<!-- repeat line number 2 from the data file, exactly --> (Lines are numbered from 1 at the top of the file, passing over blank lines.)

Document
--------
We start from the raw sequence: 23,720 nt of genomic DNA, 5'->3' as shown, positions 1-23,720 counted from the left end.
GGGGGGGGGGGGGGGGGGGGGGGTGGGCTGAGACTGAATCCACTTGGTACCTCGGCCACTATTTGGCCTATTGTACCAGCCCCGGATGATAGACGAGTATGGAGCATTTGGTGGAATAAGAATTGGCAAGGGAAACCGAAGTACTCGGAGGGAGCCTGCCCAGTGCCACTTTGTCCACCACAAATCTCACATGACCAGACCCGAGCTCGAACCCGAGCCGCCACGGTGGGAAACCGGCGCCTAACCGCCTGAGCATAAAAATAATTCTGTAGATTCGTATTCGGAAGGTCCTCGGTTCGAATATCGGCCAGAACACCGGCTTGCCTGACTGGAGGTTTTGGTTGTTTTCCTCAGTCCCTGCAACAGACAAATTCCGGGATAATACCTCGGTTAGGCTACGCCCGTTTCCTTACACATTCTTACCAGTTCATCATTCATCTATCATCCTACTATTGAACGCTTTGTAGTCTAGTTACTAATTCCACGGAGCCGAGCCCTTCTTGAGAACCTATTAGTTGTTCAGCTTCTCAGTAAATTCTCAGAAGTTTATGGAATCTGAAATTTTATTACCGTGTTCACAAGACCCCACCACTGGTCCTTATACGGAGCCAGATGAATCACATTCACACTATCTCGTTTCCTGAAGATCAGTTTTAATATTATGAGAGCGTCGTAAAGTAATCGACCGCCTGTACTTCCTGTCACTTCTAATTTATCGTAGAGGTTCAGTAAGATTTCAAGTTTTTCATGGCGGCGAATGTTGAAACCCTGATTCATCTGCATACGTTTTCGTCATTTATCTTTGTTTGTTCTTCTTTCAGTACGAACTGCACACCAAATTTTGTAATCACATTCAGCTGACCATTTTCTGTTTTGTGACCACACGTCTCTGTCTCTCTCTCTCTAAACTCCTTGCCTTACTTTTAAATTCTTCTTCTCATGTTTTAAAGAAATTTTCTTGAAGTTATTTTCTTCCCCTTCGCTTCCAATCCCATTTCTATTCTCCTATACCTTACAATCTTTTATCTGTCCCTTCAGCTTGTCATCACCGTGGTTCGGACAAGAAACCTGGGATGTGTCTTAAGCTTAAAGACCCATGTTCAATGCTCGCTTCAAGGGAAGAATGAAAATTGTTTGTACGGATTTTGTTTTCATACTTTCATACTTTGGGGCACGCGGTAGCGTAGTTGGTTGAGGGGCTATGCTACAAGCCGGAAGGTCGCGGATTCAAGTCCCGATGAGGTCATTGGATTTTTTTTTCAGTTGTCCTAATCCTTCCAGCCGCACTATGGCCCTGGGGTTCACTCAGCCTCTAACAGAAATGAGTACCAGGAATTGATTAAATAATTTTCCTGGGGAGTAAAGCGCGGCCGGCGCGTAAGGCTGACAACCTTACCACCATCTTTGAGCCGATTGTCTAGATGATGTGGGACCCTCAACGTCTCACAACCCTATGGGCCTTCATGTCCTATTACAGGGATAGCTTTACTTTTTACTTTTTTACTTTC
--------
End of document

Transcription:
GGGGGGGGGGGGGGGGGGGGGGGTGGGCTGAGACTGAATCCACTTGGTACCTCGGCCACTATTTGGCCTATTGTACCAGCCCCGGATGATAGACGAGTATGGAGCATTTGGTGGAATAAGAATTGGCAAGGGAAACCGAAGTACTCGGAGGGAGCCTGCCCAGTGCCACTTTGTCCACCACAAATCTCACATGACCAGACCCGAGCTCGAACCCGAGCCGCCACGGTGGGAAACCGGCGCCTAACCGCCTGAGCATAAAAATAATTCTGTAGATTCGTATTCGGAAGGTCCTCGGTTCGAATATCGGCCAGAACACCGGCTTGCCTGACTGGAGGTTTTGGTTGTTTTCCTCAGTCCCTGCAACAGACAAATTCCGGGATAATACCTCGGTTAGGCTACGCCCGTTTCCTTACACATTCTTACCAGTTCATCATTCATCTATCATCCTACTATTGAACGCTTTGTAGTCTAGTTACTAATTCCACGGAGCCGAGCCCTTCTTGAGAACCTATTAGTTGTTCAGCTTCTCAGTAAATTCTCAGAAGTTTATGGAATCTGAAATTTTATTACCGTGTTCACAAGACCCCACCACTGGTCCTTATACGGAGCCAGATGAATCACATTCACACTATCTCGTTTCCTGAAGATCAGTTTTAATATTATGAGAGCGTCGTAAAGTAATCGACCGCCTGTACTTCCTGTCACTTCTAATTTATCGTAGAGGTTCAGTAAGATTTCAAGTTTTTCATGGCGGCGAATGTTGAAACCCTGATTCATCTGCATACGTTTTCGTCATTTATCTTTGTTTGTTCTTCTTTCAGTACGAACTGCACACCAAATTTTGTAATCACATTCAGCTGACCATTTTCTGTTTTGTGACCACACGTCTCTGTCTCTCTCTCTCTAAACTCCTTGCCTTACTTTTAAATTCTTCTTCTCATGTTTTAAAGAAATTTTCTTGAAGTTATTTTCTTCCCCTTCGCTTCCAATCCCATTTCTATTCTCCTATACCTTACAATCTTTTATCTGTCCCTTCAGCTTGTCATCACCGTGGTTCGGACAAGAAACCTGGGATGTGTCTTAAGCTTAAAGACCCATGTTCAATGCTCGCTTCAAGGGAAGAATGAAAATTGTTTGTACGGATTTTGTTTTCATACTTTCATACTTTGGGGCACGCGGTAGCGTAGTTGGTTGAGGGGCTATGCTACAAGCCGGAAGGTCGCGGATTCAAGTCCCGATGAGGTCATTGGATTTTTTTTTCAGTTGTCCTAATCCTTCCAGCCGCACTATGGCCCTGGGGTTCACTCAGCCTCTAACAGAAATGAGTACCAGGAATTGATTAAATAATTTTCCTGGGGAGTAAAGCGCGGCCGGCGCGTAAGGCTGACAACCTTACCACCATCTTTGAGCCGATTGTCTAGATGATGTGGGACCCTCAACGTCTCACAACCCTATGGGCCTTCATGTCCTATTACAGGGATAGCTTTACTTTTTACTTTTTTACTTTC